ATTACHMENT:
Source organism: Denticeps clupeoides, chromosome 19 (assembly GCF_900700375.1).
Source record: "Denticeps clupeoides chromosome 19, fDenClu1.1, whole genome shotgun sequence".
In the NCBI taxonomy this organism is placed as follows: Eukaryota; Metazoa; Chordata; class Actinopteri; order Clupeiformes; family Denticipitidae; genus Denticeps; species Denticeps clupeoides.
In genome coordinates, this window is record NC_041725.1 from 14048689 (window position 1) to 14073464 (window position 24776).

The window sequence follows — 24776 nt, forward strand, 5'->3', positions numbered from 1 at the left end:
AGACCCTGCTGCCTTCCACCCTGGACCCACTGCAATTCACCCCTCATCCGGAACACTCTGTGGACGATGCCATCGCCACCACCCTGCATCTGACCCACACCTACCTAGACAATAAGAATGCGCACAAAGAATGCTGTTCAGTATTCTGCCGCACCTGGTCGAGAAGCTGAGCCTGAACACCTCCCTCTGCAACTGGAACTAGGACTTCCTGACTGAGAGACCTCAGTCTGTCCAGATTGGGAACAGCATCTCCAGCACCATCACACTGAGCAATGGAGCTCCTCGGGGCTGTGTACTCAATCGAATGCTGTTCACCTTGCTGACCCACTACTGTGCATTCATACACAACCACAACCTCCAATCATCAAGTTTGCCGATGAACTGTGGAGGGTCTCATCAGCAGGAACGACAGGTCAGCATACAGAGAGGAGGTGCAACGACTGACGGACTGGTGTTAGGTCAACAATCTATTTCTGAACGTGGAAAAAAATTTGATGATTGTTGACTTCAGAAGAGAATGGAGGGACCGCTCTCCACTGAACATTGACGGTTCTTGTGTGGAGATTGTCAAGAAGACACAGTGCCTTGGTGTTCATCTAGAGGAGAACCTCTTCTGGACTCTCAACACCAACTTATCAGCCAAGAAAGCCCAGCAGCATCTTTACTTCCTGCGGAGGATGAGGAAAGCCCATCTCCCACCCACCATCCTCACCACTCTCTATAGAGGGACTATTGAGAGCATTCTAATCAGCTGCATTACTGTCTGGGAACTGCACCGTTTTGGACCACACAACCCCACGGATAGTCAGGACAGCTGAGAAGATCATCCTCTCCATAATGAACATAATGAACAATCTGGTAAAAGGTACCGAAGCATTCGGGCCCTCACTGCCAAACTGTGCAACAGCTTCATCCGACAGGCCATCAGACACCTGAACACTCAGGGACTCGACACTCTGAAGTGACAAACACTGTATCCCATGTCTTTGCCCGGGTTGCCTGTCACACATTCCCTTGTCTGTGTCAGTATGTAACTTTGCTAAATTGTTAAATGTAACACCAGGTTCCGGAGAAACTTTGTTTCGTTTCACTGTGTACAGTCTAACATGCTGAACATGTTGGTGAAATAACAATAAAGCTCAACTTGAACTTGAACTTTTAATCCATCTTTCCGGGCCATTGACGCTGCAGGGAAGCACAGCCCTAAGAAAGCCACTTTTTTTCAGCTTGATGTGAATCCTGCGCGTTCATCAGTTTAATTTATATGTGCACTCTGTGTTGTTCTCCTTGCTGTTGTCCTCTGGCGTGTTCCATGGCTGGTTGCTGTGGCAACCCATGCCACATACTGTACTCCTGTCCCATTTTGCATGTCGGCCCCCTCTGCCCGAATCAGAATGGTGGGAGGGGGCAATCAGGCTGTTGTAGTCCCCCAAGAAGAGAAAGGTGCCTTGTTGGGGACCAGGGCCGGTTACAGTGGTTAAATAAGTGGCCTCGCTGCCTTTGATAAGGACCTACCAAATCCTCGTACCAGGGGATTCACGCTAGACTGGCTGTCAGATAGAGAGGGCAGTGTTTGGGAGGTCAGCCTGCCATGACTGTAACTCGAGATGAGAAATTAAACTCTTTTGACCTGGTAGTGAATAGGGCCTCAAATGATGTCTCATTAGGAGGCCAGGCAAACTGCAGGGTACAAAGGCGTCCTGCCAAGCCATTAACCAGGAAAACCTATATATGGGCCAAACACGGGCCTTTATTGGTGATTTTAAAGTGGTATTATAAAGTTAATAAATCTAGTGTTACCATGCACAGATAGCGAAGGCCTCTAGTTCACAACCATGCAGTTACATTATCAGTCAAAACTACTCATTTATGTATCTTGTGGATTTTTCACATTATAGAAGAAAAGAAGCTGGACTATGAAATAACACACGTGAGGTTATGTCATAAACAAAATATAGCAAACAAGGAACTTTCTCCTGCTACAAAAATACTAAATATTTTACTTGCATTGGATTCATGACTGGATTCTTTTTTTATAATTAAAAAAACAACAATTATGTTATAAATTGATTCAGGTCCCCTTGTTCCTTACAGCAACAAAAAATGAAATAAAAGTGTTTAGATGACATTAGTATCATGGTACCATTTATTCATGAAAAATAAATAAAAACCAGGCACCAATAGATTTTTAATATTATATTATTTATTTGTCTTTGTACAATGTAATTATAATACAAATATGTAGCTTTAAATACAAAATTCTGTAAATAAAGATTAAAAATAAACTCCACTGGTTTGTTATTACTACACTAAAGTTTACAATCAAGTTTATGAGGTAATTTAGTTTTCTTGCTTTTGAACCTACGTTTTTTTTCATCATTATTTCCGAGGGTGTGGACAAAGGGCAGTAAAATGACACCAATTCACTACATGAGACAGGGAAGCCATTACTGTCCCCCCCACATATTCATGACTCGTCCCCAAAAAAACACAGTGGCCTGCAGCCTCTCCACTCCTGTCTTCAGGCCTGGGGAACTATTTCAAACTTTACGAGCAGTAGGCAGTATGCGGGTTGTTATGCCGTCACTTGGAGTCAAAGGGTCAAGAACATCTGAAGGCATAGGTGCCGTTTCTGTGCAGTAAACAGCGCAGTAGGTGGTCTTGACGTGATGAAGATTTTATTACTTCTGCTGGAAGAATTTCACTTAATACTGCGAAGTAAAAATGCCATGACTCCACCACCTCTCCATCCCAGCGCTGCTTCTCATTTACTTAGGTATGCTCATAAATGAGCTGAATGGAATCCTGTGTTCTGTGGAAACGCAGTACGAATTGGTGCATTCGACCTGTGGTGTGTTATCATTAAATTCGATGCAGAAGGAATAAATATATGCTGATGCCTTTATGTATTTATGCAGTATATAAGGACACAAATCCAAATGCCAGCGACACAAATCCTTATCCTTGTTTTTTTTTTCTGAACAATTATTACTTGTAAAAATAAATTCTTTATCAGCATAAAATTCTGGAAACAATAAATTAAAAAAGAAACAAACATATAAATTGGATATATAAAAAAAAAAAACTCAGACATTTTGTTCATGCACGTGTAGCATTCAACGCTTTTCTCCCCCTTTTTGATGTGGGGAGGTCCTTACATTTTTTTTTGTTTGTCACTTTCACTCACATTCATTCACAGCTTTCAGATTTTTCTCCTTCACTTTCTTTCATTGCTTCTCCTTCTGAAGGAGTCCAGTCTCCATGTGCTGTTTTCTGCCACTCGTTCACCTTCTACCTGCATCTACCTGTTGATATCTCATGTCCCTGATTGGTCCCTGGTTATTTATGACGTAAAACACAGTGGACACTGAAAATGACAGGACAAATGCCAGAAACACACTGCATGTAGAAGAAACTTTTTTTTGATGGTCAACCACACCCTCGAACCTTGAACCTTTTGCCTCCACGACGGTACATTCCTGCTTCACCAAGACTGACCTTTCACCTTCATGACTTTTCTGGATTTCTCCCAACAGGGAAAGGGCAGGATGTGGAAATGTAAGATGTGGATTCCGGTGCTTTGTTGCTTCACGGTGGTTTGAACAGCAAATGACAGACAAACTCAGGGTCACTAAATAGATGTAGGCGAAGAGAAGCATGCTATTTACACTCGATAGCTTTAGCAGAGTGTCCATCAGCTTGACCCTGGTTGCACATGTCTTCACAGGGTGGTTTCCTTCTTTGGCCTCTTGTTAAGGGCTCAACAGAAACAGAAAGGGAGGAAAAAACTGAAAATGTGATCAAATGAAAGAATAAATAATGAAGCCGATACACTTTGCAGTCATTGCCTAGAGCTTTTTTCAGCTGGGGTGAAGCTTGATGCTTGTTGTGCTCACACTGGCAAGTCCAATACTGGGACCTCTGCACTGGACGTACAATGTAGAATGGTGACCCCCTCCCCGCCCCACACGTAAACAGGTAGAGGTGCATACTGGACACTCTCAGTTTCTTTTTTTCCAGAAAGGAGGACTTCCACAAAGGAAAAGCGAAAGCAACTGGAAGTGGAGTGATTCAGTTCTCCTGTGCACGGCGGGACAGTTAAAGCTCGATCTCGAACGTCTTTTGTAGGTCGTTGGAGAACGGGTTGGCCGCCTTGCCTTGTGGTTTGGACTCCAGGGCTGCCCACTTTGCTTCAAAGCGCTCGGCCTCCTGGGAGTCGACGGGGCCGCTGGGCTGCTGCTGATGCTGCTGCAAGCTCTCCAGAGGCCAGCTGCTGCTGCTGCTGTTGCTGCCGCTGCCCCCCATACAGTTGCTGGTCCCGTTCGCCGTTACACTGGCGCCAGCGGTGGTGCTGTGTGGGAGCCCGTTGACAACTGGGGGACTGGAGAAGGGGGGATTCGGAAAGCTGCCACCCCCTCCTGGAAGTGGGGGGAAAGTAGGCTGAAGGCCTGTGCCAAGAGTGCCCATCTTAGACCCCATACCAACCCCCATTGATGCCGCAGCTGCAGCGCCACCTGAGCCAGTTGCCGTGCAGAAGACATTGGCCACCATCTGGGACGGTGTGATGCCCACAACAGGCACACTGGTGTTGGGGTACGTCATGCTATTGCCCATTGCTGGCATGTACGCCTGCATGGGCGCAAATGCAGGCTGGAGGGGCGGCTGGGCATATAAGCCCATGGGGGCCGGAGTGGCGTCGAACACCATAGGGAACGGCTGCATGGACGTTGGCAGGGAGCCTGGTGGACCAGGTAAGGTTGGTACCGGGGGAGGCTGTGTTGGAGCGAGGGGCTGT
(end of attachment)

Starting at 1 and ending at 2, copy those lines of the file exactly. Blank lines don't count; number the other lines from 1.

Source organism: Denticeps clupeoides, chromosome 19 (assembly GCF_900700375.1).
Source record: "Denticeps clupeoides chromosome 19, fDenClu1.1, whole genome shotgun sequence".